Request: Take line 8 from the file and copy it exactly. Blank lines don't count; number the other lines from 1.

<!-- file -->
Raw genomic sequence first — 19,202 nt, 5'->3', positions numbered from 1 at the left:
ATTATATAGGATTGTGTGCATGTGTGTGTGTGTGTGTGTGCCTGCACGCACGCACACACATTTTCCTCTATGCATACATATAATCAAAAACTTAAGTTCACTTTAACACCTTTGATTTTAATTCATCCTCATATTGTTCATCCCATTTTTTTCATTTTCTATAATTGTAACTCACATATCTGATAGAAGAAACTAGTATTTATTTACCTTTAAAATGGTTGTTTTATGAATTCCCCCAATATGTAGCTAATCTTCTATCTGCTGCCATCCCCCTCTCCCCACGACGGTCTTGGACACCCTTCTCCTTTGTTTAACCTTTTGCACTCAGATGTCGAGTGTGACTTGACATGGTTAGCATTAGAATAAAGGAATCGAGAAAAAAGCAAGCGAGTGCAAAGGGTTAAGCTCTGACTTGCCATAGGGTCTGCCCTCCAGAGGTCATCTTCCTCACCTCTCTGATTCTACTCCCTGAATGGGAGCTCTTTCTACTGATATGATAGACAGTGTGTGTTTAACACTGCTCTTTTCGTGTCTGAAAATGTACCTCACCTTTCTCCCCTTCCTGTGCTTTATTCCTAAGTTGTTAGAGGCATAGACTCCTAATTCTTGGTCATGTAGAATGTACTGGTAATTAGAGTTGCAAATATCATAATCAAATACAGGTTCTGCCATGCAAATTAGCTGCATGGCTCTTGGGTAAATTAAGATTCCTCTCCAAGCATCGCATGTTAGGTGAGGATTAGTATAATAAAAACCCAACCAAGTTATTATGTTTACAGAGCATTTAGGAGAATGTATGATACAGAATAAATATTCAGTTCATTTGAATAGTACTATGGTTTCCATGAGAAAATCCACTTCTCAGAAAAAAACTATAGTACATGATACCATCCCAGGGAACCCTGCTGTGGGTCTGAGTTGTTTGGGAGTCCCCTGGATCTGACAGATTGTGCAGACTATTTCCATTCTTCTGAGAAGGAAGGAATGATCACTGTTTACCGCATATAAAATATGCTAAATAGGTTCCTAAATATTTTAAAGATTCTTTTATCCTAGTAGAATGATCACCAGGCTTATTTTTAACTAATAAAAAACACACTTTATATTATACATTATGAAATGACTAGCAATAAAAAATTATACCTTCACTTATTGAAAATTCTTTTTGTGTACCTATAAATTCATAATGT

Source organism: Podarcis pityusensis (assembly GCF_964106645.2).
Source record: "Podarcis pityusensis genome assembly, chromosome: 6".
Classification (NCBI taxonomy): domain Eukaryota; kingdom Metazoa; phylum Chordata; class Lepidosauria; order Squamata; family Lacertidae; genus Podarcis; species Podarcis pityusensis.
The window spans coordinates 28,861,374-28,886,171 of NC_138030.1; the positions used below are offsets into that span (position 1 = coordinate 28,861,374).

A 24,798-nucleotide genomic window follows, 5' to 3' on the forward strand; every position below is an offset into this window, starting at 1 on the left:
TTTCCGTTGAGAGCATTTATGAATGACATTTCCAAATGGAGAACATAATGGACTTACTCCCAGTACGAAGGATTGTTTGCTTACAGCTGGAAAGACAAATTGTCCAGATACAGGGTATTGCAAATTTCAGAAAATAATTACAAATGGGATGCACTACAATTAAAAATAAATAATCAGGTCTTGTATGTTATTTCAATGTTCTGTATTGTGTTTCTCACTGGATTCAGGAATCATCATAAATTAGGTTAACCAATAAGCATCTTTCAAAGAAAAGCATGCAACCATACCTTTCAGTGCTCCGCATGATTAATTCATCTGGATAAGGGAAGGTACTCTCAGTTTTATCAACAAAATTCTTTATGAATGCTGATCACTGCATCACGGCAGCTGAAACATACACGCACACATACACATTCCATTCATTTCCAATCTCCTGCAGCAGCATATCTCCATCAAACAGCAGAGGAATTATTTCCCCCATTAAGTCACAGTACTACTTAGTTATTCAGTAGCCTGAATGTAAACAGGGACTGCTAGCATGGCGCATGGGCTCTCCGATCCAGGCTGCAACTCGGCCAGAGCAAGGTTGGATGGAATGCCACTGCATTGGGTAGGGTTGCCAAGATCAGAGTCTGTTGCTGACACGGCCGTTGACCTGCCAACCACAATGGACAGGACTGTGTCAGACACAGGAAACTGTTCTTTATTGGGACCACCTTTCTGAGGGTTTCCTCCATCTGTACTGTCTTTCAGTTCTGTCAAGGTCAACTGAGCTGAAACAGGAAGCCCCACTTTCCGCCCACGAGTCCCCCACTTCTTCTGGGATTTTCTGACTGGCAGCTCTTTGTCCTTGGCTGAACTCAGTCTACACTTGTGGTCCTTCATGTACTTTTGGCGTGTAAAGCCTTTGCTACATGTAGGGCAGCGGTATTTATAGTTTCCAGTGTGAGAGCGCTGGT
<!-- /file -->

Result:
TTTCCGTTGAGAGCATTTATGAATGACATTTCCAAATGGAGAACATAATGGACTTACTCCCAGTACGAAGGATTGTTTGCTTACAGCTGGAAAGACAAATTGTCCAGATACAGGGTATTGCAAATTTCAGAAAATAATTACAAATGGGATGCACTACAATTAAAAATAAATAATCAGGTCTTGTATGTTATTTCAATGTTCTGTATTGTGTTTCTCACTGGATTCAGGAATCATCATAAATTAGGTTAACCAATAAGCATCTTTCAAAGAAAAGCATGCAACCATACCTTTCAGTGCTCCGCATGATTAATTCATCTGGATAAGGGAAGGTACTCTCAGTTTTATCAACAAAATTCTTTATGAATGCTGATCACTGCATCACGGCAGCTGAAACATACACGCACACATACACATTCCATTCATTTCCAATCTCCTGCAGCAGCATATCTCCATCAAACAGCAGAGGAATTATTTCCCCCATTAAGTCACAGTACTACTTAGTTATTCAGTAGCCTGAATGTAAACAGGGACTGCTAGCATGGCGCATGGGCTCTCCGATCCAGGCTGCAACTCGGCCAGAGCAAGGTTGGATGGAATGCCACTGCATTGGGTAGGGTTGCCAAGATCAGAGTCTGTTGCTGACACGGCCGTTGACCTGCCAACCACAATGGACAGGACTGTGTCAGACACAGGAAACTGTTCTTTATTGGGACCACCTTTCTGAGGGTTTCCTCCATCTGTACTGTCTTTCAGTTCTGTCAAGGTCAACTGAGCTGAAACAGGAAGCCCCACTTTCCGCCCACGAGTCCCCCACTTCTTCTGGGATTTTCTGACTGGCAGCTCTTTGTCCTTGGCTGAACTCAGTCTACACTTGTGGTCCTTCATGTACTTTTGGCGTGTAAAGCCTTTGCTACATGTAGGGCAGCGGTATTTATAGTTTCCAGTGTGAGAGCGCTGGT